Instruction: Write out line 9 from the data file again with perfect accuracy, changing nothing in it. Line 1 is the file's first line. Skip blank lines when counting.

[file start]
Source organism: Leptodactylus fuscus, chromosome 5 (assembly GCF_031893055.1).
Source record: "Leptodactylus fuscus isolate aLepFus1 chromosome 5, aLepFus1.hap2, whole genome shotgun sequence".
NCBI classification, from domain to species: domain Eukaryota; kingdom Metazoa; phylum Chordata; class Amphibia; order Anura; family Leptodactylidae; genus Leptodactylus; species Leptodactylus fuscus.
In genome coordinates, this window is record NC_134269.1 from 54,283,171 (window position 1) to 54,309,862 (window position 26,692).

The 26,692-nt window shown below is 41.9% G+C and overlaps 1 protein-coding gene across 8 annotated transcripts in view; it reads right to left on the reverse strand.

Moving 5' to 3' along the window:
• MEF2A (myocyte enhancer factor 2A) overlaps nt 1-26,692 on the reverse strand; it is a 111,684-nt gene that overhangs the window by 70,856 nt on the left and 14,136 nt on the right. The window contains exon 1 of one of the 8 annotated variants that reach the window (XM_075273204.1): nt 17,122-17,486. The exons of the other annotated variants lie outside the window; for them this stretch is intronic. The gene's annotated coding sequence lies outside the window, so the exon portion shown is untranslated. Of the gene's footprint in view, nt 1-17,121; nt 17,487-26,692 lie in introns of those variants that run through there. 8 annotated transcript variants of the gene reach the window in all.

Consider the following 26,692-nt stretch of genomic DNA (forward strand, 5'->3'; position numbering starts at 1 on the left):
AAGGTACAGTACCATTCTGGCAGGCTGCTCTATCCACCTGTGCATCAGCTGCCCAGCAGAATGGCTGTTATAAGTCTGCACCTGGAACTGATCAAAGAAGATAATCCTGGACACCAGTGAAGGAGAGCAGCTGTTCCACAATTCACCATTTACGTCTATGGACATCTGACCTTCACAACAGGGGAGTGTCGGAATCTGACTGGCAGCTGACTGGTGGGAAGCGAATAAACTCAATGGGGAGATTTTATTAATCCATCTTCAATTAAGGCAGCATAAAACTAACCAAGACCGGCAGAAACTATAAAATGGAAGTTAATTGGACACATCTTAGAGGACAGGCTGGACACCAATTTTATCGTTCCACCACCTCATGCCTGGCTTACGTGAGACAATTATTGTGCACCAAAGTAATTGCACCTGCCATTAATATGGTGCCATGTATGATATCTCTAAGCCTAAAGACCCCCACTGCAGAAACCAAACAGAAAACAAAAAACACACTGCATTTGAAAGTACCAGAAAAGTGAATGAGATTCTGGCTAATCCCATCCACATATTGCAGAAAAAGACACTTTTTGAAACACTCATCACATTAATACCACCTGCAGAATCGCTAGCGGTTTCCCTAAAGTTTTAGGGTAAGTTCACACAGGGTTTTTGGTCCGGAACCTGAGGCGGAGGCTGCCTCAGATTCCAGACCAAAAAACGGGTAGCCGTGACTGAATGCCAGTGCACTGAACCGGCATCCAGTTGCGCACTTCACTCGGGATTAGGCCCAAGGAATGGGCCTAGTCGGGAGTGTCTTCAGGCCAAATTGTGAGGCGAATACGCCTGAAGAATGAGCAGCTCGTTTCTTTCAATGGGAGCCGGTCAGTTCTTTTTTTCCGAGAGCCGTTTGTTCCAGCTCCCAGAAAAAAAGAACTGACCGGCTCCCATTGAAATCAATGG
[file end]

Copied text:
AAGGTACAGTACCATTCTGGCAGGCTGCTCTATCCACCTGTGCATCAGCTGCCCAGCAGAATGGCTGTTATAAGTCTGCACCTGGAACTGATCAAAGAAGATAATCCTGGACACCAGTGAAGGAGAGCAGCTGTTCCACAATTCACCATTTACGTCTATGGACATCTGACCTTCACAACAGGGGAGTGTCGGAATCTGACTGGCAGCTGACTGGTGGGAAGCGAATAAACTCAATGGGGAGATTTTATTAATCCATCTTCAATTAAGGCAGCATAAAACTAACCAAGACCGGCAGAAACTATAAAATGGAAGTTAATTGGACACATCTTAGAGGACAGGCTGGACACCAATTTTATCGTTCCACCACCTCATGCCTGGCTTACGTGAGACAATTATTGTGCACCAAAGTAATTGCACCTGCCATTAATATGGTGCCATGTATGATATCTCTAAGCCTAAAGACCCCCACTGCAGAAACCAAACAGAAAACAAAAAACACACTGCATTTGAAAGTACCAGAAAAGTGAATGAGATTCTGGCTAATCCCATCCACATATTGCAGAAAAAGACACTTTTTGAAACACTCATCACATTAATACCACCTGCAGAATCGCTAGCGGTTTCCCTAAAGTTTTAGGGTAAGTTCACACAGGGTTTTTGGTCCGGAACCTGAGGCGGAGGCTGCCTCAGATTCCAGACCAAAAAACGGGTAGCCGTGACTGAATGCCAGTGCACTGAACCGGCATCCAGTTGCGCACTTCACTCGGGATTAGGCCCAAGGAATGGGCCTAGTCGGGAGTGTCTTCAGGCCAAATTGTGAGGCGAATACGCCTGAAGAATGAGCAGCTCGTTTCTTTCAATGGGAGCCGGTCAGTTCTTTTTTTCCGAGAGCCGTTTGTTCCAGCTCCCAGAAAAAAAGAACTGACCGGCTCCCATTGAAATCAATGG